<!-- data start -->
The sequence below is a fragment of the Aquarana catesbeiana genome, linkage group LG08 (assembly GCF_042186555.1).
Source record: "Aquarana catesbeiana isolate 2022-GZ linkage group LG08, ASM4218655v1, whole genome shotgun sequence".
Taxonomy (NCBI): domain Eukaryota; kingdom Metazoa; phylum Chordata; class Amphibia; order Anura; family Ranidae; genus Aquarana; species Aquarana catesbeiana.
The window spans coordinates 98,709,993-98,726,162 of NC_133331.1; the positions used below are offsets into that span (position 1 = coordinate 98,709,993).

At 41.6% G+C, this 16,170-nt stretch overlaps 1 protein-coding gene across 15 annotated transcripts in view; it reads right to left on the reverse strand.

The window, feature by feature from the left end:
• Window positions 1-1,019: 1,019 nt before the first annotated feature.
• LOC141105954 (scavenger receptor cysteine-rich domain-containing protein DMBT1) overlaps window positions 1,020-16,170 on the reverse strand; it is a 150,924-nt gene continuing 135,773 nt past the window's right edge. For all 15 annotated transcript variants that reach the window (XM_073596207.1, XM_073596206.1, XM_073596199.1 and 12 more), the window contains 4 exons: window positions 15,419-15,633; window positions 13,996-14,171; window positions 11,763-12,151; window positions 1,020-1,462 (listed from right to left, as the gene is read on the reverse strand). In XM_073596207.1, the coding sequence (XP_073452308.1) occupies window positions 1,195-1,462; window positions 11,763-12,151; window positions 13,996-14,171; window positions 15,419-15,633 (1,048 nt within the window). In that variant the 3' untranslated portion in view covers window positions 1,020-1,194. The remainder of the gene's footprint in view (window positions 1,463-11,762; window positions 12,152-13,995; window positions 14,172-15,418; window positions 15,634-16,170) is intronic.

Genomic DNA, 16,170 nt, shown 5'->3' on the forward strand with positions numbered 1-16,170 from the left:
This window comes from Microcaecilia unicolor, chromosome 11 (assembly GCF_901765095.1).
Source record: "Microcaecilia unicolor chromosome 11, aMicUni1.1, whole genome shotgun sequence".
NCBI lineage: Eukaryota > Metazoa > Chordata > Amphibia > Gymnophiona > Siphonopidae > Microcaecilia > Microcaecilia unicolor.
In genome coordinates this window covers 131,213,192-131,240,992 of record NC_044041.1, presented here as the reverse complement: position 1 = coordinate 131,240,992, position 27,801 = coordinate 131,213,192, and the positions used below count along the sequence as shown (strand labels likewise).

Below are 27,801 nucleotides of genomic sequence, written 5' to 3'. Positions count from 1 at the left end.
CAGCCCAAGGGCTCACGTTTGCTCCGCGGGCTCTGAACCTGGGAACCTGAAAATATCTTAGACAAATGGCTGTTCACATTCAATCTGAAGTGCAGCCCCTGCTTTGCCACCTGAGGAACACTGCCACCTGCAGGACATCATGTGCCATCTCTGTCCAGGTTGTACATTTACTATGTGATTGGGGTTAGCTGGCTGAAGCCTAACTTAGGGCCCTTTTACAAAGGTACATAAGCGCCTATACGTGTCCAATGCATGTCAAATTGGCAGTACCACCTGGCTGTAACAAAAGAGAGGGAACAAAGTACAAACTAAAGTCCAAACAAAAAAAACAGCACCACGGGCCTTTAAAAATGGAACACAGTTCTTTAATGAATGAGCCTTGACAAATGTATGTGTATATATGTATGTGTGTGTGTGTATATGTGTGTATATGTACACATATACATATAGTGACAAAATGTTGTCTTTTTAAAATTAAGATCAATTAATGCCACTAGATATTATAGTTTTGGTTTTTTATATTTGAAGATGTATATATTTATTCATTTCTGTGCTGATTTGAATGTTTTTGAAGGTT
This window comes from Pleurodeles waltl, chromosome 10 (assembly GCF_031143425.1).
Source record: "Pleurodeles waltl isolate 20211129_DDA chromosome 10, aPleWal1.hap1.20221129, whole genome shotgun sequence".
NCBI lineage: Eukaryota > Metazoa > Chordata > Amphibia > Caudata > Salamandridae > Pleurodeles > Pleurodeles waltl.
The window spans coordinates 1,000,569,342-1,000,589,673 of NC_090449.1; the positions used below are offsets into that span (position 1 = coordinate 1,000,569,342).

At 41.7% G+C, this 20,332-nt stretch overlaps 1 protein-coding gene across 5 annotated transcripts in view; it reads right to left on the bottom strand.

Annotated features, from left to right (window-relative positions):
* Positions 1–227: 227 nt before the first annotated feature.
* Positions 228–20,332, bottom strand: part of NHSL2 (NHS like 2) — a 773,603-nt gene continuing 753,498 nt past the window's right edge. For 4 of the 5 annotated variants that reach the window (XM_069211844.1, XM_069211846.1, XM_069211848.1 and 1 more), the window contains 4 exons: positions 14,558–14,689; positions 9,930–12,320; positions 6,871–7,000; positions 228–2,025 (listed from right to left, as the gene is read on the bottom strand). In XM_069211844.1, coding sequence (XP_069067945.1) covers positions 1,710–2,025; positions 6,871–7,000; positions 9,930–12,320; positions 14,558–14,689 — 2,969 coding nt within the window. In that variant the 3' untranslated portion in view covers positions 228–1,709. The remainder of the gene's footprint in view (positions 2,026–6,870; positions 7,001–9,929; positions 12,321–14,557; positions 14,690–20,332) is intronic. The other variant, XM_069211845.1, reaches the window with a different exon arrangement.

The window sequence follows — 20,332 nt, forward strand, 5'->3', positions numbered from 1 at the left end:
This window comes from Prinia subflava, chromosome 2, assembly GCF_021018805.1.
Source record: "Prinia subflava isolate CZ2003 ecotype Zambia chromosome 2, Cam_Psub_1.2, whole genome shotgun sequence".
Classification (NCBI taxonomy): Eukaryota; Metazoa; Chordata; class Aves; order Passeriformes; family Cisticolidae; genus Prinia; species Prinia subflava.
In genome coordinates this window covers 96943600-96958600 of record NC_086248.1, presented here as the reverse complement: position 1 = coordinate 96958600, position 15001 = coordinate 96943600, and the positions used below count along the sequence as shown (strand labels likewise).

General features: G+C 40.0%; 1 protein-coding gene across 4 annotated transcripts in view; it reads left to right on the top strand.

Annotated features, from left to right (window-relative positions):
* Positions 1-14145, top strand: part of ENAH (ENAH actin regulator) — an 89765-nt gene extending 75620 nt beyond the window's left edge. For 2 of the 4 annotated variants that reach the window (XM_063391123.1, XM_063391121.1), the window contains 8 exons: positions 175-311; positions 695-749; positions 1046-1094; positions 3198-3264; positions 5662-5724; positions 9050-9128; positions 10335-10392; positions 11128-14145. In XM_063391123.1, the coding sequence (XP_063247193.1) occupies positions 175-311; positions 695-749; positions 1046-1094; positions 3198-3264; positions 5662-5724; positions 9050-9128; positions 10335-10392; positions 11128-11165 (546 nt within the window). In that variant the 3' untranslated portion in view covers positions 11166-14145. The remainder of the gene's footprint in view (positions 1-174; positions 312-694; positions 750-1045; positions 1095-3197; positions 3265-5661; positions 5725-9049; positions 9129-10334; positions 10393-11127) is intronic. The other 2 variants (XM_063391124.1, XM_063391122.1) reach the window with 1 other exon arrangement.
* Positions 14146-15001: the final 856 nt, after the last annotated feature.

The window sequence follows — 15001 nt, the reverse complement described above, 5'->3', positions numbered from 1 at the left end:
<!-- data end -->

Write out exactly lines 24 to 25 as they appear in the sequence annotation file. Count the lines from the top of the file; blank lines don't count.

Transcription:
The window sequence follows — 20,332 nt, forward strand, 5'->3', positions numbered from 1 at the left end:
This window comes from Prinia subflava, chromosome 2, assembly GCF_021018805.1.